• 11. xii PREFACE state of scholarship and defines key problems, but also advances theory-building and problem- solving, and identifies areas for further research. Editing this book and working with some of the most renowned scholars of our field has been a pleasure and a privilege, but it would not have been possible without the help and dedica- tion of many committed people. We would therefore like to express our gratitude to all contribu- tors for their excellent chapters. We would also like to thank Linda Bathgate from Routledge and the series editor Robert T. Craig for their helpful comments on the first draft of the proposal and their help during the editing process. We are especially indebted to Hong Nga Nguyen “Angie” Vu who did an exceptional job in proofreading all chapters. Karin would like to thank colleagues in the Cardiff School of Journalism, Media and Cultural Studies for their support and advice, and Jacob Wahl-Byde for his arrival in the middle of this project, adding both endless joy and chaos. Thomas would like to thank colleagues in the Institute for Mass Communication and Media Re- search at the University of Zurich for their patience and support during the editing stage of the book.
  • 12. xiii Contributors Chris Anderson is completing his doctoral studies in communication at the Columbia University Graduate School of Journalism, New York. His research focuses on new media technologies, journalistic authority and the position of journalism within the sociology of the professions. He has contributed chapters to a number of books, including The Media and Social Theory (Rout- ledge, 2008), The International Encyclopedia of Communication (Blackwell, 2008) and Making Our Media (Hampton Press, 2008). Chris Atton is Reader in Journalism at the School of Creative Industries, Napier University, Edinburgh. His research into alternative media is interdisciplinary, drawing on sociology, jour- nalism, cultural studies, popular music studies and politics. His books include Alternative Jour- nalism (Sage, 2008, with James Hamilton), An Alternative Internet (Edinburgh University Press, 2004), Alternative Media (Sage, 2002) and Alternative Literature (Gower, 1996). He is currently researching the nature of distributed creativity in avant-garde and experimental music; the cul- tural politics of post-punk fanzines; and audiences for community media in Scotland. Kevin G. Barnhurst is Professor, Department of Communication, University of Illinois at Chi- cago. His studies of news consumption and critical analyses of journalism include The Form of News: A History (Guilford Press, 2001), with John Nerone, Seeing the Newspaper (St. Martin’s Press, 1994), and many other articles and book chapters. He has been LSU Reilly Visiting Fel- low; Distinguished Fulbright Chair, Italy; Shorenstein Fellow at Harvard; Visiting Scholar at Columbia University; and Senior Fulbright Scholar, Peru. Lee B. Becker is a professor and Director of the James M. Cox Jr. Center for International Mass Communication Training and Research at the University of Georgia, Athens. His research focus- es on a variety of topics, including news work, the interface between the journalism labor market and educational and training institutions, and the evaluation of media performance. His most re- cent book is The Evolution of Key Mass Communication Concepts (Hampton Press, 2005), edited with Sharon Dunwoody, Douglas M. McLeod, and Gerald M. Kosicki. Daniel A. Berkowitz is Professor of Journalism and Mass Communication at the University of Iowa. His main areas of research are in sociology of news, and media and terrorism. He is the editor of Social Meanings of News: A Text-Reader (Sage, 1997) and has published articles in Journalism, Journalism Studies, International Communication Gazette, Journalism & Mass Communication Quarterly, Journal of Communication, as well as chapters in Media and Politi- cal Violence (Hampton Press, 2007) and in Media Anthropology (Sage, 2005). S. Elizabeth Bird is Professor and Chair, Department of Anthropology, University of South Florida. Her books include For Enquiring Minds: A Cultural Study of Supermarket Tabloids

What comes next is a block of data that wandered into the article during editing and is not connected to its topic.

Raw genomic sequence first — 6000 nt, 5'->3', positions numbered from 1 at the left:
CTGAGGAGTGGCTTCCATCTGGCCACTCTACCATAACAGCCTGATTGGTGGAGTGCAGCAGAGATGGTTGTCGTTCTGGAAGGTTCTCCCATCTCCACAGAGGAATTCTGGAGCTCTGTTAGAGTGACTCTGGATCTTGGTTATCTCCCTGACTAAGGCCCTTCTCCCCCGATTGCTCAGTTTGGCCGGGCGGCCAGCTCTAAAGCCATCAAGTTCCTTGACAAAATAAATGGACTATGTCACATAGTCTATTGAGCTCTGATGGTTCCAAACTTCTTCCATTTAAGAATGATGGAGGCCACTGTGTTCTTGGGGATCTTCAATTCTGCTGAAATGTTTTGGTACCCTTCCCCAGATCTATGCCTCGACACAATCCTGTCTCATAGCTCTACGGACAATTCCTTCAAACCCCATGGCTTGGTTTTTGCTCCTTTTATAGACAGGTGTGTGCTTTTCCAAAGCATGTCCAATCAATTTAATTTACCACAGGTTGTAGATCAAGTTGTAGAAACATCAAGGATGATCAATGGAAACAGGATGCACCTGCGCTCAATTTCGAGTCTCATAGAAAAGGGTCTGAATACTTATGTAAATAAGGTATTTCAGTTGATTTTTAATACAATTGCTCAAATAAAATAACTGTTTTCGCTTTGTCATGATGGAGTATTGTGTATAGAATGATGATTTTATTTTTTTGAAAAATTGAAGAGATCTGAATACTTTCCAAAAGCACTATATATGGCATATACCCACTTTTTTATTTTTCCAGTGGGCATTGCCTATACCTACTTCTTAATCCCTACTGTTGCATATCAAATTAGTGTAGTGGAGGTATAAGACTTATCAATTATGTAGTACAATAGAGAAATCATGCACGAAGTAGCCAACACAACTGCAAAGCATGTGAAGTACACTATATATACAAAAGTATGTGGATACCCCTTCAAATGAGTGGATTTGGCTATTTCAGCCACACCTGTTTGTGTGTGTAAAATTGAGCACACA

• 13. xiv CONTRIBUTORS (University of Tennessee Press, 1992), Dressing in Feathers: The Construction of the Indian in American Popular Culture (Westview, 1996) and The Audience in Everyday Life: Living in a Media World (Routledge, 2003). She has published over 50 articles and chapters; she is currently editing a book on the anthropology of news and journalism. Renita Coleman is Assistant Professor at the University of Texas in Austin. Her research fo- cuses on visual communication and ethics. She is co-author of the book The Moral Media: How Journalists Reason About Ethics (Erlbaum, 2004, with Lee Wilkins), and has published articles in numerous journals including Journalism & Mass Communication Quarterly, Journal of Com- munication, and Journalism Studies. She is associate editor of the Journal of Mass Media Ethics. She was a newspaper journalist for 15 years. Simon Cottle is Professor of Media and Communications and Deputy Head of the School of Journalism, Media and Cultural Studies at Cardiff University, Wales. His latest book is Glob- al Crisis Reporting: Journalism in the Global Age (Open University Press, 2009) and recent books include Mediatized Conflict: Developments in Media and Conflict Studies (Open Univer- sity Press, 2006) and The Racist Murder of Stephen Lawrence: Media Performance and Public Transformation (Praeger, 2004). He i